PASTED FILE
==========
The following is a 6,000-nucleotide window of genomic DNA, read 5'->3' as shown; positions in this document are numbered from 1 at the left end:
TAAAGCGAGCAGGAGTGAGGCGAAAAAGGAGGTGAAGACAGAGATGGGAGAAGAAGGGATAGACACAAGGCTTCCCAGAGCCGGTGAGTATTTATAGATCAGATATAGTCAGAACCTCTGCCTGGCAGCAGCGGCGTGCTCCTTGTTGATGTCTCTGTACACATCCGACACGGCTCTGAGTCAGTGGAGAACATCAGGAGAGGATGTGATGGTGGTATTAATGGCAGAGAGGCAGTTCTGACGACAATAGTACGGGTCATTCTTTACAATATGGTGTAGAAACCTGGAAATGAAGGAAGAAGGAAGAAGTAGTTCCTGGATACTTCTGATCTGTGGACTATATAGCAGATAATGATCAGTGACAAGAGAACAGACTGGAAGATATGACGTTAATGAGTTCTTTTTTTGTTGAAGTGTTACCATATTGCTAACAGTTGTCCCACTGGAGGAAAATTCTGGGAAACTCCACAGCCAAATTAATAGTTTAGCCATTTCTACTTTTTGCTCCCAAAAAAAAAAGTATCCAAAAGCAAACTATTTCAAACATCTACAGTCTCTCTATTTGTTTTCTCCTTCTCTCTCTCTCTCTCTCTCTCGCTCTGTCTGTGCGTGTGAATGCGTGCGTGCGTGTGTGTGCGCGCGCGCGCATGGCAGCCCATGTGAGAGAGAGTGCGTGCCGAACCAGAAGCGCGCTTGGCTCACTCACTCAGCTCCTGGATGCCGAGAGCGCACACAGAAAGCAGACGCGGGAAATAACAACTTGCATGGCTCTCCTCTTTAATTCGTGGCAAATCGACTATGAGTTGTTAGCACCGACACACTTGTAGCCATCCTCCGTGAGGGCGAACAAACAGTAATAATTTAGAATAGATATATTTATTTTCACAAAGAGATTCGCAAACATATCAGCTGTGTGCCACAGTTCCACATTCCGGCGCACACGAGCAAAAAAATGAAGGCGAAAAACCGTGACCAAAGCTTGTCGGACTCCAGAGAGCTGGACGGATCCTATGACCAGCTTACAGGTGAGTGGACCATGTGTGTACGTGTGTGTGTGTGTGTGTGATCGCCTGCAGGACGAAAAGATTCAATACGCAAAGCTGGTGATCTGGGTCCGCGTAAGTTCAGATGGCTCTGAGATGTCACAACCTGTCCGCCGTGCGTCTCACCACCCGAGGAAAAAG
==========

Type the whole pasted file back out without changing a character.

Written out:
The following is a 6,000-nucleotide window of genomic DNA, read 5'->3' as shown; positions in this document are numbered from 1 at the left end:
TAAAGCGAGCAGGAGTGAGGCGAAAAAGGAGGTGAAGACAGAGATGGGAGAAGAAGGGATAGACACAAGGCTTCCCAGAGCCGGTGAGTATTTATAGATCAGATATAGTCAGAACCTCTGCCTGGCAGCAGCGGCGTGCTCCTTGTTGATGTCTCTGTACACATCCGACACGGCTCTGAGTCAGTGGAGAACATCAGGAGAGGATGTGATGGTGGTATTAATGGCAGAGAGGCAGTTCTGACGACAATAGTACGGGTCATTCTTTACAATATGGTGTAGAAACCTGGAAATGAAGGAAGAAGGAAGAAGTAGTTCCTGGATACTTCTGATCTGTGGACTATATAGCAGATAATGATCAGTGACAAGAGAACAGACTGGAAGATATGACGTTAATGAGTTCTTTTTTTGTTGAAGTGTTACCATATTGCTAACAGTTGTCCCACTGGAGGAAAATTCTGGGAAACTCCACAGCCAAATTAATAGTTTAGCCATTTCTACTTTTTGCTCCCAAAAAAAAAAGTATCCAAAAGCAAACTATTTCAAACATCTACAGTCTCTCTATTTGTTTTCTCCTTCTCTCTCTCTCTCTCTCTCTCGCTCTGTCTGTGCGTGTGAATGCGTGCGTGCGTGTGTGTGCGCGCGCGCGCATGGCAGCCCATGTGAGAGAGAGTGCGTGCCGAACCAGAAGCGCGCTTGGCTCACTCACTCAGCTCCTGGATGCCGAGAGCGCACACAGAAAGCAGACGCGGGAAATAACAACTTGCATGGCTCTCCTCTTTAATTCGTGGCAAATCGACTATGAGTTGTTAGCACCGACACACTTGTAGCCATCCTCCGTGAGGGCGAACAAACAGTAATAATTTAGAATAGATATATTTATTTTCACAAAGAGATTCGCAAACATATCAGCTGTGTGCCACAGTTCCACATTCCGGCGCACACGAGCAAAAAAATGAAGGCGAAAAACCGTGACCAAAGCTTGTCGGACTCCAGAGAGCTGGACGGATCCTATGACCAGCTTACAGGTGAGTGGACCATGTGTGTACGTGTGTGTGTGTGTGTGTGATCGCCTGCAGGACGAAAAGATTCAATACGCAAAGCTGGTGATCTGGGTCCGCGTAAGTTCAGATGGCTCTGAGATGTCACAACCTGTCCGCCGTGCGTCTCACCACCCGAGGAAAAAG